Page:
Sex Channel Limits Turned Off By Supreme Court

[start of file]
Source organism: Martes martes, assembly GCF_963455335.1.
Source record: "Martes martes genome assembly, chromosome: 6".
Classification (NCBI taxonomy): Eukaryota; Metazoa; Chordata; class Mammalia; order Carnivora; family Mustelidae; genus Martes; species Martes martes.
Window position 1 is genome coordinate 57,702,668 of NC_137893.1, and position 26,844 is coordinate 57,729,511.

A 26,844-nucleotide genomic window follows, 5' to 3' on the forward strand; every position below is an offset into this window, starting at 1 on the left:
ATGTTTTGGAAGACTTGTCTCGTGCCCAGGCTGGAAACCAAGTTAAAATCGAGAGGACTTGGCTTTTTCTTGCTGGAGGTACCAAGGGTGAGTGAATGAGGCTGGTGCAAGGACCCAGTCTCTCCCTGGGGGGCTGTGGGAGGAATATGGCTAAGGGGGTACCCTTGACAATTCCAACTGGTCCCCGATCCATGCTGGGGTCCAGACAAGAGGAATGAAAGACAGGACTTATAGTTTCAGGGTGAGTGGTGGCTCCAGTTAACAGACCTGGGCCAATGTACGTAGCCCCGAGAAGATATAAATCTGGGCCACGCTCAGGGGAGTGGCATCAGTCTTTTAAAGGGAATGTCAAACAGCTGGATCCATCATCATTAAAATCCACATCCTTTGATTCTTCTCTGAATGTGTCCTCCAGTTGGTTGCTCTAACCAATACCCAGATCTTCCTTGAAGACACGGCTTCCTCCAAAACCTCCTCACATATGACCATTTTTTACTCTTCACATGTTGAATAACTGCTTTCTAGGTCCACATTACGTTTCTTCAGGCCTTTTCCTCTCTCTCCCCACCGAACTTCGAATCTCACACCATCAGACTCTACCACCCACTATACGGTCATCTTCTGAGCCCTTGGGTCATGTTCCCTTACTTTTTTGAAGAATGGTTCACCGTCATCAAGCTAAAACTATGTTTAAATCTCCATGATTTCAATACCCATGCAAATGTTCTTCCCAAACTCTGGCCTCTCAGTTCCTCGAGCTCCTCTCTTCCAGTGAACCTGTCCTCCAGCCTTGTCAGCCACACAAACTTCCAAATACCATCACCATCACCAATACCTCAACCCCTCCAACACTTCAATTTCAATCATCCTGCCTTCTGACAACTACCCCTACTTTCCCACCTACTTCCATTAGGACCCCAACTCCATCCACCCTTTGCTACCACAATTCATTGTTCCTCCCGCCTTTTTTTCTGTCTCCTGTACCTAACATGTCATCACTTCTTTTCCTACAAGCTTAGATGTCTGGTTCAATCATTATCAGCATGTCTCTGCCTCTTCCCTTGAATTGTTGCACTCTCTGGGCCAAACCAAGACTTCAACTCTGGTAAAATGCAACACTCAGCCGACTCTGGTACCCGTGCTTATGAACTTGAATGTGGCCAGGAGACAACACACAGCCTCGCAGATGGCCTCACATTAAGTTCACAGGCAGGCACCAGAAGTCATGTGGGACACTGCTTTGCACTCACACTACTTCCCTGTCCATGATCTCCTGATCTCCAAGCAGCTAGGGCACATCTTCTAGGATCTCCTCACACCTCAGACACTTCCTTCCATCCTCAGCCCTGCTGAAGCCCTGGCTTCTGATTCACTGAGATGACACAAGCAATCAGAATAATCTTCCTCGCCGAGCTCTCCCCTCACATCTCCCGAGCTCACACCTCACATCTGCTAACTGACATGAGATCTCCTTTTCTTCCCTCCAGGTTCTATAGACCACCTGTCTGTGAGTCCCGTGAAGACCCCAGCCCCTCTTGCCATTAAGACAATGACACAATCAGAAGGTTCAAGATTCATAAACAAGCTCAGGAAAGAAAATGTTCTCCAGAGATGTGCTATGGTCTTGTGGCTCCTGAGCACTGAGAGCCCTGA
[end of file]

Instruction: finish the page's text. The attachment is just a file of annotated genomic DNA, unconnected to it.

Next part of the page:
Congress went too far and tried to trump free speech when it tried protecting children from Playboy TV and other sex-oriented cable television channels, according to a Supreme Court ruling May 22. nrnPlayboy Entertainment Group challenged the law as a First Amendment violation. It wasn't exactly overwhelming, but a 5-4 majority said requiring cable television systems to limit sex channels to the overnight hours if they don't scramble the signal for non-subscribers took a bigger lead than the First Amendment allowed off base. nrnThus a key part of the 1996 Communications Decency Act is struck down, as the high court upheld a lower court ruling that less restrictive alternatives were possible and should have been explored. nrn''If television broadcasts can expose children to the real risk of harmful exposure to indecent materials, even in their own home and without parental consent, there is a problem the government can address,'' wrote Justice Anthony M. Kennedy wrote for the majority. ''It must do so, however, in a way consistent with First Amendment principles. Here the government has not met the burden the First Amendment imposes." nrnKennedy was joined by Justices Ruth Bader Ginsburg, David H. Souter, John Paul Stevens, and Clarence Thomas. nrnThe Clinton Administration fought for the law, saying without it children whose parents didn't subscribe to sex channels could still see or hear sexy programming. The government argued the problem is common in up to 39 million homes.